Monday, August 24, 2009

But Oh, That Magic Feeling

Nowhere to go...
"Soon we'll be away from here/Step on the gas and wipe that tear away/One sweet dream came true today."

"You Never Give Me Your Money" is some of Paul's finest writing, summing up his personal view of the acrimony between the Beatles, the freedom he was about to attain with their break up, and the solace he found within his new marriage. It's a magic feeling to have the rug pulled out beneath you, the tether severed, and one is forced to either soar or to fall flat. It's all or nothing--fear and possibility, no regrets. Linda granted Paul the freedom to be indulgent, to fail, to shed a bit of his famous perfectionism, which proved personally healthy for him whether all of his subsequent solo/Wings albums lived up to their potential or not (which is up for debate).

In tribute to the Abbey Road album, celebrating a 40th anniversary next month, I present various perspectives--some from the past and some from the present. The Rolling Stone reviews--one effusive with praise, the other rife with criticism--are quite interesting, as well as the vintage NME piece, which also includes information on John and Yoko's Plastic Ono Band and George's Krishna Consciousness. I've also included a couple of ads promoting the album. The lengthy retrospective published in the October 2000 issue of Mojo includes reminiscences by Paul, George and Ringo.

I received this interesting bit of information via email; sounds like a wonderful trip:

Did you know that the Beatles wrote 48 songs in 7 weeks on their 1968 trip to India?

This was the most creative musical period for the group, according to Beatles expert and author, Paul Saltzman.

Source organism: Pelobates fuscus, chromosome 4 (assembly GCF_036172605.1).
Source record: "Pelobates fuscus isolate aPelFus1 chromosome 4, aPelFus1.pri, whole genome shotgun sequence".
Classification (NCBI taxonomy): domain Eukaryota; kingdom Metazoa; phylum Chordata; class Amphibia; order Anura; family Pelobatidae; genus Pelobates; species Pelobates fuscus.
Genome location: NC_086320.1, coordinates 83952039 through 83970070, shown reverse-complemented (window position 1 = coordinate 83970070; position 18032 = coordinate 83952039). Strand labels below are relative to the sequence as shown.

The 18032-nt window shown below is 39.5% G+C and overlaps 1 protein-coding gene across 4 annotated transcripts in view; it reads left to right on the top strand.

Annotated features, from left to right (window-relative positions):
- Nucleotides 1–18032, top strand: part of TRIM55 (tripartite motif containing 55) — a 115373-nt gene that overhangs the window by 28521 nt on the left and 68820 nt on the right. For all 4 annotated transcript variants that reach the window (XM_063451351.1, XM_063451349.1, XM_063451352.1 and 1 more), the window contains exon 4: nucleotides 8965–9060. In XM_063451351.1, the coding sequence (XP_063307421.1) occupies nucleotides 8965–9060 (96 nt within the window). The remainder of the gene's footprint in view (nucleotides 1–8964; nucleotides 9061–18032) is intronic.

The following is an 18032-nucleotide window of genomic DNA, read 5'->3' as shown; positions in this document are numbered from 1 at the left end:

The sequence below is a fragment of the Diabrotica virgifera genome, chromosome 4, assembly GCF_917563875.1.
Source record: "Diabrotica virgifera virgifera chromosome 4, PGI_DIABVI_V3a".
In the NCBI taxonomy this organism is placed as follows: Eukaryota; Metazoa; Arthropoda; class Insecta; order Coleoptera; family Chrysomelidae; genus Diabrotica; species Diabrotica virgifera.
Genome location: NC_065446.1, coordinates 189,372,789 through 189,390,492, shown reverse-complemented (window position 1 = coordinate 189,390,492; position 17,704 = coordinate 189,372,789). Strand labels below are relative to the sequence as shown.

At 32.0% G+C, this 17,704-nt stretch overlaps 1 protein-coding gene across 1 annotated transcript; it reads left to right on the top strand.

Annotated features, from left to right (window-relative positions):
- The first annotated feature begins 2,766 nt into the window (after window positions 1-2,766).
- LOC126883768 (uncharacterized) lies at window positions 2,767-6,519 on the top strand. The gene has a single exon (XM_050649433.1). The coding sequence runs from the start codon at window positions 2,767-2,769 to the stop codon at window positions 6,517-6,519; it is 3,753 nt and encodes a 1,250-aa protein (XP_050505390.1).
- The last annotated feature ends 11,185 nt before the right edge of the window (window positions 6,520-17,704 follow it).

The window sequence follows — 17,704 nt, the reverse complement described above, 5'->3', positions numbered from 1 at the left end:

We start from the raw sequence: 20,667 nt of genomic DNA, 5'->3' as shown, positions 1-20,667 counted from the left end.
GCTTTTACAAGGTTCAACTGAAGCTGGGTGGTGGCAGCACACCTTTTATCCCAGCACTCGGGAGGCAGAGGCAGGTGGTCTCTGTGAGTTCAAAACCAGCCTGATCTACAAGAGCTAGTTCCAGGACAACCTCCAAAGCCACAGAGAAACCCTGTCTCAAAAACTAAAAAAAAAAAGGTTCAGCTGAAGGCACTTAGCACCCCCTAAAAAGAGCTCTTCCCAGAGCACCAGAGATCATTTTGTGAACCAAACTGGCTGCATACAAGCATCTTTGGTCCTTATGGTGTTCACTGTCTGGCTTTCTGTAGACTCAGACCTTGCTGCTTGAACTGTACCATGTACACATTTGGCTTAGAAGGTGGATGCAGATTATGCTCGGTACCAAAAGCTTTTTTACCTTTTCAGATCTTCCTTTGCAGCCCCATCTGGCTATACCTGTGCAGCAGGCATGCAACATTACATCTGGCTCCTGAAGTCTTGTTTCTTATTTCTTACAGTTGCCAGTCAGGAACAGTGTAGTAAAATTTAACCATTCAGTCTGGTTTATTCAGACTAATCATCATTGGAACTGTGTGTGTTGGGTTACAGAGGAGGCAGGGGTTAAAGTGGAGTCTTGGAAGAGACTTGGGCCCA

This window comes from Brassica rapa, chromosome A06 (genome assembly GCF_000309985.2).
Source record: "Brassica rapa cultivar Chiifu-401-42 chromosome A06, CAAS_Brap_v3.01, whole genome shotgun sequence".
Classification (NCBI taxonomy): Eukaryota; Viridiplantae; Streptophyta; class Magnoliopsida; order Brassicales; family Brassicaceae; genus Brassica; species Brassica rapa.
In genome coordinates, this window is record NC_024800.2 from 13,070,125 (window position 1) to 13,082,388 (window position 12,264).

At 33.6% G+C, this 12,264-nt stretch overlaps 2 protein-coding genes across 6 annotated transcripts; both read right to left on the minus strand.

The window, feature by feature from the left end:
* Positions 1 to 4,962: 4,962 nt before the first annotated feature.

Beatles fans can relive the Beatles memorable visit to India on the first “Beatles in India Tour," Feb. 11-28, 2010. Travelers will visit the Rishikesh, India ashram where the Beatles wrote music and meditated, do yoga, and meet renowned Indian musicians Ravi Shankar and Ajit Singh that performed with the group. They will visit Jaipur, Agra, Bombay, New Delhi and other cities, whitewater raft and enjoy a spa treatment. Emmy Award-winning film director Paul Saltzman, who met and photographed the Beatles in India in 1968, will escort the tour. Saltzman’s pictures of the group have been shown in galleries worldwide and have been published in two books. The tour costs US$7980 (EUR5582) (per person based on double occupancy).

Learn more at or call toll-free 1-800-663-0844. Outside the US and Canada, call 604-264-7378 (Canadian number).

Thursday, August 06, 2009

From the Pages of the NME

I'm sorry that I have been unable to update lately. Please check out the comments section of the June 29th entry if you would like to see the entire Let It Be book. I will not be doing any more scans since it is readily available for all who would like to view it.

Today, I present scans from the vault of the New Musical Express, the UK music weekly that has been in publication since March 1952. This was the first UK magazine to develop a music chart, inspired by Billboard in the US. From the beginning, NME were champions of the British music scene, particularly that of the Beatles.

In recent years, Uncut magazine has been publishing classic articles and photos from the archives of NME, including three Beatles-related issues. The pictures and articles here were taken from Vol. 1, Issue 1. The articles offer great insight into the Beatles' world and a unique perspective as well. It is also interesting to see the vintage yellowed piece of paper that have been torn from an issue.